Have you heard about the new piece of European data regulation that will become law from 25th May next year?
The General Data Protection Regulation (or GDPR for short) and was adopted on 27th April 2016. It will replace the current Data Protection Directive and is designed to strengthen data protection for EU citizens.
GDPR becomes law on 25th May 2018
Whilst the core objective of this new regulation remains similar to what’s currently in place, membership associations must take notice. That’s because as a result of consumers gaining more rights, businesses will face tighter obligations.
And with heavy penalties for those who fail to comply, it’s important you make the time to ensure you’re ready.
So to help, I’ve put together this article in the form of a Q&A.
It contains an overview of what you need to know about the GDPR along with some simple steps you can take to ensure your association is ready for 25th May 2018.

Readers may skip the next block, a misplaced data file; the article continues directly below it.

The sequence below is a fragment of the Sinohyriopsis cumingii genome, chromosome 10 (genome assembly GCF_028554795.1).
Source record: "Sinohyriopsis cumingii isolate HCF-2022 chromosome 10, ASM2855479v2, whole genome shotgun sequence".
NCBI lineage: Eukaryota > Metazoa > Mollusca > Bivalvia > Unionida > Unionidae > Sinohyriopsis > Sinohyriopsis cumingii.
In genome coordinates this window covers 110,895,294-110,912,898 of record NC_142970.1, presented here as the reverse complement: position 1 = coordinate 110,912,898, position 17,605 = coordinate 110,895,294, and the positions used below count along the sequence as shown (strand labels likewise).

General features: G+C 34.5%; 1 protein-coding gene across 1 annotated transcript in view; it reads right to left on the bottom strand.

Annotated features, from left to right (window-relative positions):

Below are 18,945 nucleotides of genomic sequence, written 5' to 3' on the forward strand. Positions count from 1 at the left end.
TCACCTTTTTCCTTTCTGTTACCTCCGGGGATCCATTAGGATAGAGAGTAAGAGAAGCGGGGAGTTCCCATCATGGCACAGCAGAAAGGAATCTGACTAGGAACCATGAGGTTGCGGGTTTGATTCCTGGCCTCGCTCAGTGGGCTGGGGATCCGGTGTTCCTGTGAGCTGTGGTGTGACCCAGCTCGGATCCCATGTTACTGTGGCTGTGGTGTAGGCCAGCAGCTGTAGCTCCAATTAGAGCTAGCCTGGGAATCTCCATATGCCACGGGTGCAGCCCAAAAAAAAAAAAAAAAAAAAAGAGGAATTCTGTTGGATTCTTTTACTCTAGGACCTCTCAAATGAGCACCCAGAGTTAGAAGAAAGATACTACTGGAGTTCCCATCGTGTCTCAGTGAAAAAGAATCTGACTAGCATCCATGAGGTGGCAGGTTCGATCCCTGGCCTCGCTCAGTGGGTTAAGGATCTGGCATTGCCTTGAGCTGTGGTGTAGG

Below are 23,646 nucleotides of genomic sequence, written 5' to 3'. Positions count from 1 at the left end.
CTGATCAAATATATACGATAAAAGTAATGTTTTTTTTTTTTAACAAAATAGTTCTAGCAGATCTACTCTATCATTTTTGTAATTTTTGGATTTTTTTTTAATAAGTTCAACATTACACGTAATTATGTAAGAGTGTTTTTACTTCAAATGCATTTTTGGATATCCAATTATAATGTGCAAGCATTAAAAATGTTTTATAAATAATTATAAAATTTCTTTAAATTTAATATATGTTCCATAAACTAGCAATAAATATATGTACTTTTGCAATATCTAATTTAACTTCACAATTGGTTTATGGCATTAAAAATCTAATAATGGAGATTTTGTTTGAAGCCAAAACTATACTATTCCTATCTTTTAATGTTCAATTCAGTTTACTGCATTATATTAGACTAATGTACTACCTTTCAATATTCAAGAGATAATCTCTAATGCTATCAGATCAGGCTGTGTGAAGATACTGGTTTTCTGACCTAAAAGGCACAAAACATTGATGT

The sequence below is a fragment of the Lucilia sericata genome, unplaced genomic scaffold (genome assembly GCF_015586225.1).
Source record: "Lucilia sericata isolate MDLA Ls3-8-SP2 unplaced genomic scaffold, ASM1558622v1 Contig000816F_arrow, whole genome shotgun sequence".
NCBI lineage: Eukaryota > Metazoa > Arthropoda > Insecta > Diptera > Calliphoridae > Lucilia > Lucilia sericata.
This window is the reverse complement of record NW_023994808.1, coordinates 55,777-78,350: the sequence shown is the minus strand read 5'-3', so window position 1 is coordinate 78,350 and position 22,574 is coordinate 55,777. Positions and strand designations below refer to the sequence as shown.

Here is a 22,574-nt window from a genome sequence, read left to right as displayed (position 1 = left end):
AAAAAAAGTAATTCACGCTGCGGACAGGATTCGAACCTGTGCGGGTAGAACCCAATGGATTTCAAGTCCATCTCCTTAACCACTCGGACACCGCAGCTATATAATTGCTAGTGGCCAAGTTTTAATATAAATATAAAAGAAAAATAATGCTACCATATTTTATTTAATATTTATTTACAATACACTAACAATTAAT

1. What’s the purpose of the GDPR?
In a nutshell, the GDPR is designed to strengthen consumer’s data protection rights whilst making data security law uniform across the EU. That’s because this key piece regulation covers how personal data is captured, controlled, and ultimately used.
You could argue this change has been coming…
As you know, it’s become easier and easier for companies to capture data for marketing and other business activities. This has created huge opportunities for businesses in terms of sales, market research, and relationship building (to name just a few).
The business benefit is clear. High quality consumer data is a key asset for any business.
But as data collection has become more commonplace, consumers have become more sceptical about why their data is needed, how their data is used, who owns it, and who gets access to it.